RH PAL 36 World War II Army Issue COMBAT KNIFE!

  • Sold for: Start Free Trial or Sign In to see what it's worth.
  • Item Category: Sports
  • Source: eBay
  • Sold Date: Nov 24, 2008
  • Channel: Auction House


11" Overall.

6" Bowie-type Blade.

Stacked Leather Handle with hard rubber or plastic spacers at each end.

Steel Handguard.

Aluminum Pommel.

Blade is mostly full and in Good condition, with sharpening and file marks and also some bumps on the top, or spine, w someone used the back of the blade to tap on the edge os something!

Handguard or Hilt is tight and also in Good condition!

Hard spacers are tight and free of any cracks or breaks!

Stacked leather handle is solid, full, tight, and the only injury I found is about a quarter-inch long, shallow divot in one of the leather discs that makes up the stack, on the top of the handle!

Aluminum Pommel is solid, full and shows only light wear! T is just a "hint" of looseness in the Pommel, but it is so minute that I can't really see it move. I can only feel it with a light touch, when I jiggle it with my fingers. It is probably just the result of some drying out of the leather discs, and can, for all practical purposes be considered as tight.

This is a real piece of World War II History!

My apologies to my much appreciated international bidders, but these knife auctions will be only to U.S. bidders. T are just too many restrictions and regulations involved with the international selling and shipping of knives. You can thank your elected leaders, who neither respect nor trust you, for this situation.


Pal had been a trademark of the Utica Knife and Razor Company of Utica, New York since 1924. It was put on knives made in, and stamped, Germany. The Pal Blade Company of Chicago, Illinois, was started in 1934, by Otto E. Kraus. In 1935, perhaps seeing the writing on the wall as it applied to the future of trade with Germany, the two firms merged to become the Pal Blade Company and began manufacturing knives and blades in Plattsburg, New York.

By 1939, seeing the likelihood that the U.S. would soon be at war, Remington Arms Company decided to sell off its entire knife manufacturing division, brooms to buildings, and dedicate the proceeds to increasing the capacities of its more profitable arms and munitions operations. In 1940, the Pal Blade Company bought everything to do with cutting tools that Remington had for sale, from brooms to buildings.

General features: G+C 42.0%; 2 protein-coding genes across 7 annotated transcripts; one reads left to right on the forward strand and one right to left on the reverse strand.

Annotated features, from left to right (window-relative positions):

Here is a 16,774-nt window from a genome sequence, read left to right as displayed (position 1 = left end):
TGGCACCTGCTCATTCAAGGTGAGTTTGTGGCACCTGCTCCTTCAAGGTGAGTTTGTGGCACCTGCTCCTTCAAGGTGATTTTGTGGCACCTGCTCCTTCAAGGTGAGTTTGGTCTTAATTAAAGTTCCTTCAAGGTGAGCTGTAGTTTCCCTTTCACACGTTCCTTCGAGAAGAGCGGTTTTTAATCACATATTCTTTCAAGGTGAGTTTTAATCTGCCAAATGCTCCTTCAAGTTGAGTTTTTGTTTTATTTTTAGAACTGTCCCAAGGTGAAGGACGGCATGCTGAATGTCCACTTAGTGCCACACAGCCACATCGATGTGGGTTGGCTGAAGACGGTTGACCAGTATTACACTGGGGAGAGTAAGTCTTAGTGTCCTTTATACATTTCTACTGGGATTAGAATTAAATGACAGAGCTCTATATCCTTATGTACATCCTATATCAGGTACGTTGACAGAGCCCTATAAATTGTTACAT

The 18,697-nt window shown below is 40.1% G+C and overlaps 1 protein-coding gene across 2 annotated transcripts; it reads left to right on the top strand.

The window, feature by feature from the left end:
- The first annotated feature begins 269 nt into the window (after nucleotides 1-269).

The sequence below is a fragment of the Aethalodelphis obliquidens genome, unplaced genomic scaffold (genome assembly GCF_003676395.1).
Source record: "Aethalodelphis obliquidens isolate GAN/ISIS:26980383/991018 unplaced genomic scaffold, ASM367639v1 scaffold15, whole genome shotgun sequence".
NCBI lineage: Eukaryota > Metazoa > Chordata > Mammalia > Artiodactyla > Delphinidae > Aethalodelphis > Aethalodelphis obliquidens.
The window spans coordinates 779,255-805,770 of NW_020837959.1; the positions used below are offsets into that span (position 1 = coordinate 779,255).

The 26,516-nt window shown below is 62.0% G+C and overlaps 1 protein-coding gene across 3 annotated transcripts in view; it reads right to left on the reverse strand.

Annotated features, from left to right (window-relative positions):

Pal acquired not only the Holyoak, Massachusetts factory, but also Remington's complete inventory of machinery, tooling, dies, and vast stocks of knife blades and parts, already stamped with Remington's model or pattern designations. These were all part of the long proven Remington Hunter series, hence the letter designation RH. Also, Remington had sorted its patterns by number: pattern 35, pattern 36, etc., which designated different lengths, thicknesses, and styles of blades. When war came, and Uncle Sam showed up at Pal's door, with checkbook in hand, and a desire to equip the various military branches with fighting knives, Pal wisely just added the PAL name to the products Remington had already perfected and manufactured, including the huge number of already finished blades. About all Pal had to do was offer some of their stock and future production in the Parkerized (phosphatized) finish that the military wanted. The Army chose the Remington Hunter series Pattern 36, which stands for Knife Pattern or Style 3, with a 6" blade. Hence the marking RH PAL 36, with MADE IN USA under PAL; and the Navy chose the series Pattern 35, which is the Knife Pattern 3, with a thinner, lighter 5" blade, and with its proper pattern markings.

These knives were also available for individual purchase on military bases and posts. This is why it is not uncommon to find cross-branch ownership, and confusion as to what types of knives were "issued" in various branches of the service. For example, while the RH PAL 36 was officially an Army-issue knife, many were also owned and carried by members of the Navy,...